Friday Mystery Photo

Places Unknown

So much detail in it. If you like this type of stuff, you can probably spend a lot of time studying all of the little architectural details of this place. And this is only a small part of it.

How about it?

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Christoffer Relander Inspired Pieces

 

I was inspired by the work of photographer Christoffer Relander. He creates a layered effect by making images using multiple exposures, as I don’t have a film camera I attempted to create a similar effect digitally, with these results. Part of this was Victorian Flower Symbolism and the idea that our personality can be conveyed in flowers, which was why I predominantly used Alstroemeria for Abby (which means friendship) as she is “my lobster”!.

Flower Fairy Sculpture- First Clay Attempt

When I was younger I love the Flower Fairy books by Cicely Mary Barker so I wanted to incorporate this into my plants project. My initial inspiration for bringing flower fairies into my work was the popularity of flower symbolism in the Victorian era. Flower symbolism also features in the work of many Pre- Raphaelite painters, especially John William Waterhouse in pieces such as Ophelia. His work was also inspired ┬áby myths and folklore such as Arthurian Legend and mermaids, which drew me to create a flower fairy piece. I chose to use clay as I wanted to experiment using a new medium and I loved the fairy sculptures in my friend’s house! I think I probably should have tried to create this on a larger scale as I struggled trying to create the delicate limbs and sculpting the face. Next time I will try to make it more detailed.

Margaret Mee Response Edits Part 1: Deforestation

 

 

I wouldn’t say I’m a tree hugger, but I’m definitely against deforestation, the whole thing makes me quite angry. On the one hand you have the plants and animals that live in the Amazon Rainforest that depend on each other for survival within their ecosystem, logging and the gold rush are destroying their habitat and their chances of survival! What’s even worse are some of these species are unique to the Amazon and there may be some species we haven’t even found yet. However on the other hand there are families living in and around the rainforest who depend on it for survival and need to harvest the trees and create farmland in order to survive, even though the soil eventually washes away into the Amazon River due to the large amount of rain and lack of tree roots in those areas. It’s a pretty rocky situation and more needs to be done to help these people and protect the rainforest. The deforestation wouldn’t be nearly as devastation if it wasn’t for some illegal loggers and even some commercial companies.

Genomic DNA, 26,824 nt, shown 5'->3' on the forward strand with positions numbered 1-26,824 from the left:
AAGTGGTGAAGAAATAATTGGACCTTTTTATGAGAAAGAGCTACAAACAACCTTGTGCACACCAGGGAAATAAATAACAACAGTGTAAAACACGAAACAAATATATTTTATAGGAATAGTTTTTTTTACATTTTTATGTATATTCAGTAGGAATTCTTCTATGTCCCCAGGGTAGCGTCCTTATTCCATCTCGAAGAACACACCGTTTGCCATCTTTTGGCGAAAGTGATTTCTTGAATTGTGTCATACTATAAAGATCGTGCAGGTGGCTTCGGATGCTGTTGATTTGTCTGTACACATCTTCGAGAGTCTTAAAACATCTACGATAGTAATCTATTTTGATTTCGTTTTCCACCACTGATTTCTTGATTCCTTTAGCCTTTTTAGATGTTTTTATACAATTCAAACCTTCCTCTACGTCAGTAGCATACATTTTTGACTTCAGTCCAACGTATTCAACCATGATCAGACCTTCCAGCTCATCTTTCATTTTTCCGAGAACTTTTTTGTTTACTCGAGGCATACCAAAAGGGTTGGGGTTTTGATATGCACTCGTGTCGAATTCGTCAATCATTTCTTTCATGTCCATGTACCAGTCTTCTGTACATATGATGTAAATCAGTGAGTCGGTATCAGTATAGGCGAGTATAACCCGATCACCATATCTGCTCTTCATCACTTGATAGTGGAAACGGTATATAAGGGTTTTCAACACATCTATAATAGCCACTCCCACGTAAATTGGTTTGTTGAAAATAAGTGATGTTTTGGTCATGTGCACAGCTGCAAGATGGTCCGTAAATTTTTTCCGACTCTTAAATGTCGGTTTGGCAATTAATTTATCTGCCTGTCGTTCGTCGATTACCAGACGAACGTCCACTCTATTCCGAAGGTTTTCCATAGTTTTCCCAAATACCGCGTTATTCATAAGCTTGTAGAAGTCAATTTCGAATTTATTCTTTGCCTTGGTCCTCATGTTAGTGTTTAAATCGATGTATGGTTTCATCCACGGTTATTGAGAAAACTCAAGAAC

If you’re not interested in the effect on climate change, you should be. Climate change is a natural part of the Earth’s cycles, however we are increasing the rate of climate change when these trees are cut down by polluting the atmosphere with greenhouse gasses such as carbon dioxide and the rivers are polluted with mercury from illegal gold mining sites which can cause miscarriages in humans as well as many other devastating effects on man and animals. Climate change means it’s harder for animals to adapt to their changing environment, I suppose it’s survival of the fittest but it is being escalated by man and creating more environmental issues.

The artwork above represents this, I used my observational photographs to make these images. As I said, there are many species that are unique to the rainforest, and many of them are used in medicine. But what if there is a cure for cancer or ebola or another disease in this amazing forest but we can’t find it because we are destroying it. The pieces show how we depend on our environment for certain drugs as well as other natural resources and how we should do everything we can to protect it, if not for the organisms that live there then for ourselves.

Results Day!

I know it’s not art orientated but I’m so pleased with my A Level results I had to post them! A*AA with one of the A’s being for Fine Art! A for English Language and (amazingly) A* in Biology!

Observational Photography of Exotic Plants: Margaret Mee Response

I visited the Botanic Garden in Durham City in order to obtain observational photographs of exotic plants for my Margaret Mee response which I then edited and will post later. Margaret Mee was a botanical artist who was one of the first people to draw attention to the effects of deforestation in the Amazon Rainforest. She created anatomically correct drawings of a range of flora, most notably her orchids.

Images taken on Canon EOS 40D